Canadians ripped off by cellphone companies

The government’s decision about wireless spectrum is a rare chance to change a bad situation
Matthew Basmadjian –

cellCanadians pay some of the highest cell phone fees and are forced into some of the worst contracts in the industrialized world. Our broken cell phone market limits our use of mobile Internet technologies, and with it our creativity and entrepreneurship. Providing more choice for Canadians is crucial to innovation, and the success of our economy.

Canadians suffer from poor service because three big cell phone conglomerates control nearly 94% of the market

To make matters even worse, Rogers has come up with a plan to block our access to the few affordable mobile services that do exist by obtaining scarce wireless spectrum assets. This will mean more control for Big Telecom and higher prices and less choice for you and your family.

The Rogers plan breaks Industry Canada rules because it grants the Big Telecom conglomerate access to wireless spectrum assets that were specifically set aside for new, more affordable telecom options for Canadians. The Industry Minister, Christian Paradis, has the ability to enforce the government’s rules for cell phone service but so far he has refused to do so.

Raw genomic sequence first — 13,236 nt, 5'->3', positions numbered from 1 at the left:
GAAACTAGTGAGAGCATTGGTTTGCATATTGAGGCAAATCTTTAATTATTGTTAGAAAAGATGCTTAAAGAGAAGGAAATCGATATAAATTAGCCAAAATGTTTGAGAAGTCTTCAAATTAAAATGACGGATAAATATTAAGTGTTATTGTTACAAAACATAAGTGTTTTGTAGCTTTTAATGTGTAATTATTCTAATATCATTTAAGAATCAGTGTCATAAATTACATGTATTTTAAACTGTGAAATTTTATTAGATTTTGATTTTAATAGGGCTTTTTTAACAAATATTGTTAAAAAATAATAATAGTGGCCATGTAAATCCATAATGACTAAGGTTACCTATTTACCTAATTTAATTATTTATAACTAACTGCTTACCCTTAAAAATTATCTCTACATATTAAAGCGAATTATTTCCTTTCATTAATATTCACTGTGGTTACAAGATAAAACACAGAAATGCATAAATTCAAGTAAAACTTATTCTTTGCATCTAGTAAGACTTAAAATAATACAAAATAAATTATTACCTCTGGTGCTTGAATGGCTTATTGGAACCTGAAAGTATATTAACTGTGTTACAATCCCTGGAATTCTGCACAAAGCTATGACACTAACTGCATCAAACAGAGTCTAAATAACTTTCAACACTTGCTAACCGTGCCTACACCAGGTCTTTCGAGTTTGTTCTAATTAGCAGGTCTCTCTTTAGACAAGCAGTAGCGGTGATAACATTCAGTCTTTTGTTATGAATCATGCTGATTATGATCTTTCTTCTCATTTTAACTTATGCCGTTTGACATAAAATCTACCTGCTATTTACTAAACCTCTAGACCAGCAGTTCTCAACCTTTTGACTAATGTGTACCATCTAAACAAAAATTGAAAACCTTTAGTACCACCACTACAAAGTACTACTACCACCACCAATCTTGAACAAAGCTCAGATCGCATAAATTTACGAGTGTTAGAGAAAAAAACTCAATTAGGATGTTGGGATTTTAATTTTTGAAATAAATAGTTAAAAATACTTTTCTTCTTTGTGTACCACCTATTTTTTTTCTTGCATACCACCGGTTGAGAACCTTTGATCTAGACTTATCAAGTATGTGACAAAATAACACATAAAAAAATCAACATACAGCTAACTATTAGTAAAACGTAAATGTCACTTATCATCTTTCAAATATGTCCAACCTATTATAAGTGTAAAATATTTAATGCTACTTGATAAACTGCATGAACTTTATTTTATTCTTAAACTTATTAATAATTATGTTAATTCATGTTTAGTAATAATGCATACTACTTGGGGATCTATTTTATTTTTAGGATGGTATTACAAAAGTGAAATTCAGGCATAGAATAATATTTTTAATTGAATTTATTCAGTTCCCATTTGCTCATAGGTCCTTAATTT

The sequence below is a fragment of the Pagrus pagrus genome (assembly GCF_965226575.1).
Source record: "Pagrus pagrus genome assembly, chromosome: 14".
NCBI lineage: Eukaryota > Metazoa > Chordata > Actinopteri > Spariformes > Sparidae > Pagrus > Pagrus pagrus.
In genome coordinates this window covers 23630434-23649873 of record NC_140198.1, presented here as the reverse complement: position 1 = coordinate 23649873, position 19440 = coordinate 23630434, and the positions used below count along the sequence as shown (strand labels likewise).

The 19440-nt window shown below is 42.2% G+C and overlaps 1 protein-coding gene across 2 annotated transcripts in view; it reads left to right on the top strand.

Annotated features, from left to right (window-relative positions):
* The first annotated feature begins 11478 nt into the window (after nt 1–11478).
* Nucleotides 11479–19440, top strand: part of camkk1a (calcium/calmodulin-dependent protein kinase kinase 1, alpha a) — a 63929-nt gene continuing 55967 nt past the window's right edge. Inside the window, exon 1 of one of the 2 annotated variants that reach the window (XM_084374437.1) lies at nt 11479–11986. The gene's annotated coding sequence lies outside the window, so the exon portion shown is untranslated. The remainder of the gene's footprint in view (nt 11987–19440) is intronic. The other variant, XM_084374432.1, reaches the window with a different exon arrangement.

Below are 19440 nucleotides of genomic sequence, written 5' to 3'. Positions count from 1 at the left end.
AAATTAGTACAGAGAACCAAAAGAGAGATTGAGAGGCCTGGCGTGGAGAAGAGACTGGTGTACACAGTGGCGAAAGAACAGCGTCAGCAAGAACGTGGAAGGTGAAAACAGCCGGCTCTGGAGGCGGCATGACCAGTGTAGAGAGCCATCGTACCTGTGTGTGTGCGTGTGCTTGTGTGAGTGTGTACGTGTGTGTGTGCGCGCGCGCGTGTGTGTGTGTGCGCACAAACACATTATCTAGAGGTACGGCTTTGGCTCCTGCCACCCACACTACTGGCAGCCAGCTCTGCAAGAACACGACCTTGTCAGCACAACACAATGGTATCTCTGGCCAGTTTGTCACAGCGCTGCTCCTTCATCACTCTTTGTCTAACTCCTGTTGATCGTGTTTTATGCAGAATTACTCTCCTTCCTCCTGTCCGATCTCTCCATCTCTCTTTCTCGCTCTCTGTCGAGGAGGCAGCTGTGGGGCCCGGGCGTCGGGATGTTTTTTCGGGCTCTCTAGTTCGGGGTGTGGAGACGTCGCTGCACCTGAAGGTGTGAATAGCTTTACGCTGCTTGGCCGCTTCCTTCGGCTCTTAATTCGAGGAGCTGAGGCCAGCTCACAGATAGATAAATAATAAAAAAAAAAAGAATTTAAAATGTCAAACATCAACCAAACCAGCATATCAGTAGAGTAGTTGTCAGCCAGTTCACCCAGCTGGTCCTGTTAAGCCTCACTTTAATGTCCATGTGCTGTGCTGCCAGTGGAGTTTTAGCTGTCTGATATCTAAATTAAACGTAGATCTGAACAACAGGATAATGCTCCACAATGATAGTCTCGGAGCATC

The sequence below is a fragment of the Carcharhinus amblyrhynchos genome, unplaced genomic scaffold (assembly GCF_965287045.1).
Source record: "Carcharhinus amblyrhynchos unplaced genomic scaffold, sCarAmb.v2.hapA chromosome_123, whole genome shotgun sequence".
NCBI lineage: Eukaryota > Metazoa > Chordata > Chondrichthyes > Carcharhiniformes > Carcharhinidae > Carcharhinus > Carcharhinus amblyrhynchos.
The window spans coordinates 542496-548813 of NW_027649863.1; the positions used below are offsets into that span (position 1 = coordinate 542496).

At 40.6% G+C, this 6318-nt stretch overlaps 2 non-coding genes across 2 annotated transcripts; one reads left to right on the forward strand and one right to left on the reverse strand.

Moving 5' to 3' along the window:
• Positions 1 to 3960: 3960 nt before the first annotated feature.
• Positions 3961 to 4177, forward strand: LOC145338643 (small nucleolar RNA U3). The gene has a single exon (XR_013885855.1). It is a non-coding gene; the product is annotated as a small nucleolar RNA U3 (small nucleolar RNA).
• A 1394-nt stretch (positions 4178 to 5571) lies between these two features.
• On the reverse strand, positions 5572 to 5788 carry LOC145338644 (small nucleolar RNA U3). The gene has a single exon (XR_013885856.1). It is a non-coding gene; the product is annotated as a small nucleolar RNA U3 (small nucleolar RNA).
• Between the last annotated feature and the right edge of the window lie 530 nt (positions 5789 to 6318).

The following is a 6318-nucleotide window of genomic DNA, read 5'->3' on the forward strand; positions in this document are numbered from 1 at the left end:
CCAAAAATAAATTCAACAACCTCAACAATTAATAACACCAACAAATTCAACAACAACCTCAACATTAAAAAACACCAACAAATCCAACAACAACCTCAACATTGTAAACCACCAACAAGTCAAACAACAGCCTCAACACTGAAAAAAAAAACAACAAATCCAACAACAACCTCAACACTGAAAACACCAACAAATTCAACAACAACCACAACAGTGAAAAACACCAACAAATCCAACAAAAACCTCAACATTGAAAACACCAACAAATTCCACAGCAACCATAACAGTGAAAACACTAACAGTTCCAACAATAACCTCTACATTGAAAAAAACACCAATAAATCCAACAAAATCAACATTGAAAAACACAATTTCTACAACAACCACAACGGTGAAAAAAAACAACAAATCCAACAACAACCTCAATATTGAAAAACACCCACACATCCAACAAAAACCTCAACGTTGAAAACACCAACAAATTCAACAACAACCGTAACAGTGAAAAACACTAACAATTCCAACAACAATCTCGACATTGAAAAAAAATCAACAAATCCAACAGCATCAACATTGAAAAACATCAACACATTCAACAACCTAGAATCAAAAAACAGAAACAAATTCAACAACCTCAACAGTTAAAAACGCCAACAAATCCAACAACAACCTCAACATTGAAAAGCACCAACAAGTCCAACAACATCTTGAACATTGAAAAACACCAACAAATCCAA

Canadians are standing up to Big Telecom, and telling Paradis we expect him to create sensible rules that favour choice and innovation. Tens of thousands of Canadians have already told Industry Minister Paradis to stop Big Telecom from killing affordability in Canada’s mobile Internet and cell phone market. We’ve faced years of rampant cell phone price-gouging, restrictive contracts, and customer service mistreatment. We need to fix our broken cell phone market, not make it worse.

Big Telecom executives have a sense of entitlement that is bad for our digital economy and our country as a whole.  At a recent CRTC hearing, Telus’ chief marketing director went on record saying, “I think a lot of customers don’t want a cap [on roaming fees].”  When pressed on the telecom giant’s unnecessary extra fees Wade Oosterman, president of Bell Mobility, told regulators, “We absolutely could do it for less – we choose not to.”

The government’s decision about wireless spectrum is a rare chance to change a bad situation, and unlock the potential of our digital economy. These scarce public spectrum assets should be invested in our digital future.